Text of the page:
I love weddings. Especially other people's.
Don't get me wrong, I had a ball at mine, too. But when you're the bride or groom, the experience is a little more intense, to say the least. At someone else's wedding, all you have to do is show up, dab your eyes, eat, drink, and dance. Who wouldn't love it?
Notice that I didn't mention buying presents.
This isn't because I'm a stingy person (I've given my husband $0.50 to swear to this if anyone asks). There's nothing better than a carefully selected, meaningful gift to celebrate and honor the beginning of a couple's new life together.
Half the time, though, what I end up buying is a toaster. Or cookie sheets. Or any of a dozen "useful," helpful everyday objects that will go into a drawer or cupboard somewhere, changing absolutely no one's life.
Looking for a gift that will literally change a life might seem like a tall order, but an organization called Changing the Present is dedicated to doing just that. At ChangingThePresent.org, the list of possible gifts is long and varied.
Is the bride a doctor? You can pay for a child's immunizations in her name. If the happy couple are animal lovers, they might be thrilled to know you've sponsored a barnyard, adopted a polar bear (not literally!), or helped the ASPCA care for a pet in their honor. You can buy books for a library, equip a playground, pay for 100 girls in the Congo to attend school, fund participation in a community empowerment program for a West African adolescent, or de-mine a sports field. Categories range from arts and culture to global warming to land mines to public broadcasting to women's issues.
Weddings aren't the only event you can commemorate through the site. You can give gifts for Father's Day or birthdays, graduations or baby showers. (Immunizing or vaccinating a child would be a wonderful baby shower gift, for instance.) With every gift, Changing the Present offers greeting cards for less than $4 that include a cover photo (you can choose from their stock or upload your own), a personal message to the recipient, and a photo and description of the donation made in their name.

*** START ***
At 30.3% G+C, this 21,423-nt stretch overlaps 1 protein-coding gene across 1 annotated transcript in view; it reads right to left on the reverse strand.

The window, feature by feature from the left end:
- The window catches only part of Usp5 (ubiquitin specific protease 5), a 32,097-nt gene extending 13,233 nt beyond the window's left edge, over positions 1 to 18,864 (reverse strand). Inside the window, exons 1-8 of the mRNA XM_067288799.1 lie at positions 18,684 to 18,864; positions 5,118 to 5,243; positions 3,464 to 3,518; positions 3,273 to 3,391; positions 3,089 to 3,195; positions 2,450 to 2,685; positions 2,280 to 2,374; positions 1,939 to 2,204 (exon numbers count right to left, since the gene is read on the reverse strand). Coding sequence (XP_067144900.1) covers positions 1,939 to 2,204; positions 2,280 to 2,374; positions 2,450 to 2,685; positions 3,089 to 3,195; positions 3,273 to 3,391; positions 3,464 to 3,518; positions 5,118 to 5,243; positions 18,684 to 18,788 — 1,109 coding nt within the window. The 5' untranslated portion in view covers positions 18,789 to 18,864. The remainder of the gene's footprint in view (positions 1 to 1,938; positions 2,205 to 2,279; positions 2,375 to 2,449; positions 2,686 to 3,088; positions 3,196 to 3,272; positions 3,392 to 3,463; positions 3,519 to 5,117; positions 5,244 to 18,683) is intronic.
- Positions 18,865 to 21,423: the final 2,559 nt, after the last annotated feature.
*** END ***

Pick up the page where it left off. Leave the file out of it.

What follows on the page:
If you like the idea of giving gifts that give back but you prefer a more do-it-yourself approach, you could make a donation directly to a charity that you feel would also appeal to the bride and groom. One charity the Fool is proud to support, through our Global Gains community, is PlayPumps International. This organization provides clean drinking water to communities in sub-Saharan Africa. The PlayPump system consists of a merry-go-round outfitted with a water pump and storage tank. When children play on the merry-go-round, they draw clean water up from underground into the tank. The water can then be accessed by a simple tap. This process can produce up to 370 gallons per hour.
There are hundreds of deserving charities worthy of consideration, of course, and listing them all would take approximately forever, but here are a few to get you started. The Humane Society of Louisiana still needs help recovering from the devastation of Hurricane Katrina and finding homes for the multitude of animals in its care. 2006 Nobel Peace Prize winner Grameen Foundation provides collateral-free loans to poor people, mostly women, enabling them to escape poverty and build better lives. Half the Sky provides nurturing care to orphaned children in China. And Save the Chimps has sanctuaries in Florida and New Mexico that allow survivors and descendants of the 1950s NASA "chimponauts," as well as other chimps who have been brought up in the laboratory system, to live out the rest of their lives safely and peacefully.
We know Fools are a generous bunch. How do we know? Our annual Foolanthropy campaign raised more than $330,000 in 2006 (its 10th year). That's not small change. (In fact, all the charities in the preceding paragraph except for Save the Chimps and PlayPumps have been Foolanthropy selections.) While our Foolanthropy drive may be over, our Global Gains initiative to help PlayPumps raise funds for 100 pumps in 100 days is in full swing. The summer season, with its wealth of celebrations, is a great time to consider giving gifts that have more impact on somebody's life than a deluxe four-slice sensotoaster.
Ellen Bowman has nothing against toasters.